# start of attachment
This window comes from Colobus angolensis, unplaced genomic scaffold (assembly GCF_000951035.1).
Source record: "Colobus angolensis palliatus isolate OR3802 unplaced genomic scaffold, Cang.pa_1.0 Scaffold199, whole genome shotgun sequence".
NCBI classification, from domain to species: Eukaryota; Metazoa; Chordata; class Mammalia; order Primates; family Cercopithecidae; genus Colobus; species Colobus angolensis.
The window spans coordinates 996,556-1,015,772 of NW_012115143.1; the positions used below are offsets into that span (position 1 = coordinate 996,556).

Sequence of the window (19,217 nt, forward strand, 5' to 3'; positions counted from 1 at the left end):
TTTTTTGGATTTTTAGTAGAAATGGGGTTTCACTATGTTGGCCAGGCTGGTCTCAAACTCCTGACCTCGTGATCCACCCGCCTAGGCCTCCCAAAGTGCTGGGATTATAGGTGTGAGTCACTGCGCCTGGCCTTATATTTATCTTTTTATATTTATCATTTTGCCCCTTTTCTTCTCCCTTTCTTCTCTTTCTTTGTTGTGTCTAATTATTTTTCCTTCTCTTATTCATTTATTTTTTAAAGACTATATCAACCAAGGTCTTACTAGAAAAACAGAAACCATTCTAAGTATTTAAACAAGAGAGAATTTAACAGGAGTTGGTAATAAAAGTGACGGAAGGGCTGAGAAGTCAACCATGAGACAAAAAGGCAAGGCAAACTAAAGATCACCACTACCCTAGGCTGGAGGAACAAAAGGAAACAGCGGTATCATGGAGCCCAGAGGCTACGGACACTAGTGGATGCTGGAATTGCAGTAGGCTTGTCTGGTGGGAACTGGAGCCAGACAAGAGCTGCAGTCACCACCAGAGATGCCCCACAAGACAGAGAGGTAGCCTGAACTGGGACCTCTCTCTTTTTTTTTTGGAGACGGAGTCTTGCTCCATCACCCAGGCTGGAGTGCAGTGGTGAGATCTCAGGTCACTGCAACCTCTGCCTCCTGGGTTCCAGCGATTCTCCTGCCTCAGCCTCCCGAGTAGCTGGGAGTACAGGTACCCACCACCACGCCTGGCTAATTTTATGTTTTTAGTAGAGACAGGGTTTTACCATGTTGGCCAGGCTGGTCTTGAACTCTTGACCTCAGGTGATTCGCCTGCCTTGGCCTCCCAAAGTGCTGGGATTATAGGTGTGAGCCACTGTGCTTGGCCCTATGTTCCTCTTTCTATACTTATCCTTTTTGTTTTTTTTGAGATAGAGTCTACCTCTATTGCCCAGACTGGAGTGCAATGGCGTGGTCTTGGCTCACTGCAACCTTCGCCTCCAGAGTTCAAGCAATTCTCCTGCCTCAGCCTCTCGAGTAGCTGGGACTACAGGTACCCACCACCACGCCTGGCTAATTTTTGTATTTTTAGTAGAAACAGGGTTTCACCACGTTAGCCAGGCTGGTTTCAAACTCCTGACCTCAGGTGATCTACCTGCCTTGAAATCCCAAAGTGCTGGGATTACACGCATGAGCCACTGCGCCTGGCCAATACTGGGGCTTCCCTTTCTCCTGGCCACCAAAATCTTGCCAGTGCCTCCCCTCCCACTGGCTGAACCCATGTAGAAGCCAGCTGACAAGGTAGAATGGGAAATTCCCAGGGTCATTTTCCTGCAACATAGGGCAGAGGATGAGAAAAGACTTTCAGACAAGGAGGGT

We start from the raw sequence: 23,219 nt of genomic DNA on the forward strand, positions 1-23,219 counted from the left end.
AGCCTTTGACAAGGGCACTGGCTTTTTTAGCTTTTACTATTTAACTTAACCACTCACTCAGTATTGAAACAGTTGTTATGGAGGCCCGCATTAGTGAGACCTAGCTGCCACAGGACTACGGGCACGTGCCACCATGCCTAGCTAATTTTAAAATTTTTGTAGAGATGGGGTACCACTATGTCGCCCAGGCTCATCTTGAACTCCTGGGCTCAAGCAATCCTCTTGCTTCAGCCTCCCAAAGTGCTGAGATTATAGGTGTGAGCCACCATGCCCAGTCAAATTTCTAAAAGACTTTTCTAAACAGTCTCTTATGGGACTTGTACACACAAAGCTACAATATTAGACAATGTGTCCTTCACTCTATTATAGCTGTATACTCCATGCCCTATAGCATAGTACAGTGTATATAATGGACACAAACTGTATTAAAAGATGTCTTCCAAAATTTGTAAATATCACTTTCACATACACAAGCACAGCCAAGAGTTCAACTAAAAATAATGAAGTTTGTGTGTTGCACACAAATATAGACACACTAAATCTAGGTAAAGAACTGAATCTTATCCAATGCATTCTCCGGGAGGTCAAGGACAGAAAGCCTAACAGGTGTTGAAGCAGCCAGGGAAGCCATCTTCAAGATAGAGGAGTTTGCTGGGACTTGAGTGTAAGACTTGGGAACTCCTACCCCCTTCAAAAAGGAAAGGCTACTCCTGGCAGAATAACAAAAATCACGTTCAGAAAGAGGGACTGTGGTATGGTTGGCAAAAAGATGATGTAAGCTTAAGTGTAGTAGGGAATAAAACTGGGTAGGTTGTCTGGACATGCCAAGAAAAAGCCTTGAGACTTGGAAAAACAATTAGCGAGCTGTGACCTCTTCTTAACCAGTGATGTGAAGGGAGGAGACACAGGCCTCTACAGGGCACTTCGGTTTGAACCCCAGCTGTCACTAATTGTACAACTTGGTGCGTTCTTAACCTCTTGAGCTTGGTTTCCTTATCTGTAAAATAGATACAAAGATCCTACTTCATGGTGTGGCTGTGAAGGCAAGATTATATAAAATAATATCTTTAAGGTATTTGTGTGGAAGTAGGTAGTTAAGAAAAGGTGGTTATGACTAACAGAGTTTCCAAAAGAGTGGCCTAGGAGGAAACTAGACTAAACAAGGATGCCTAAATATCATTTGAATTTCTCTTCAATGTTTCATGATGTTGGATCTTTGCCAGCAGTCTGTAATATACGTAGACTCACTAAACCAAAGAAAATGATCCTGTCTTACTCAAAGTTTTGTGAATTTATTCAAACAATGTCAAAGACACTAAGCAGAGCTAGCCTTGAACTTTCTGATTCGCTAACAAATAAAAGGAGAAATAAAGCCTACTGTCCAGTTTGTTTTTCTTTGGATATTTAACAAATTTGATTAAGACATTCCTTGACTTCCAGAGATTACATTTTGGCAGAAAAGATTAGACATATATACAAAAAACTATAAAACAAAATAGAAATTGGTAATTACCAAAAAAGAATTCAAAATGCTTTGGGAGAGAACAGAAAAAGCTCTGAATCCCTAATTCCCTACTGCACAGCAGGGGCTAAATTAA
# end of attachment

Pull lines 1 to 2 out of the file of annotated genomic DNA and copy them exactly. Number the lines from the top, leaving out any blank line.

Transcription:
This window comes from Colobus angolensis, unplaced genomic scaffold (assembly GCF_000951035.1).
Source record: "Colobus angolensis palliatus isolate OR3802 unplaced genomic scaffold, Cang.pa_1.0 Scaffold199, whole genome shotgun sequence".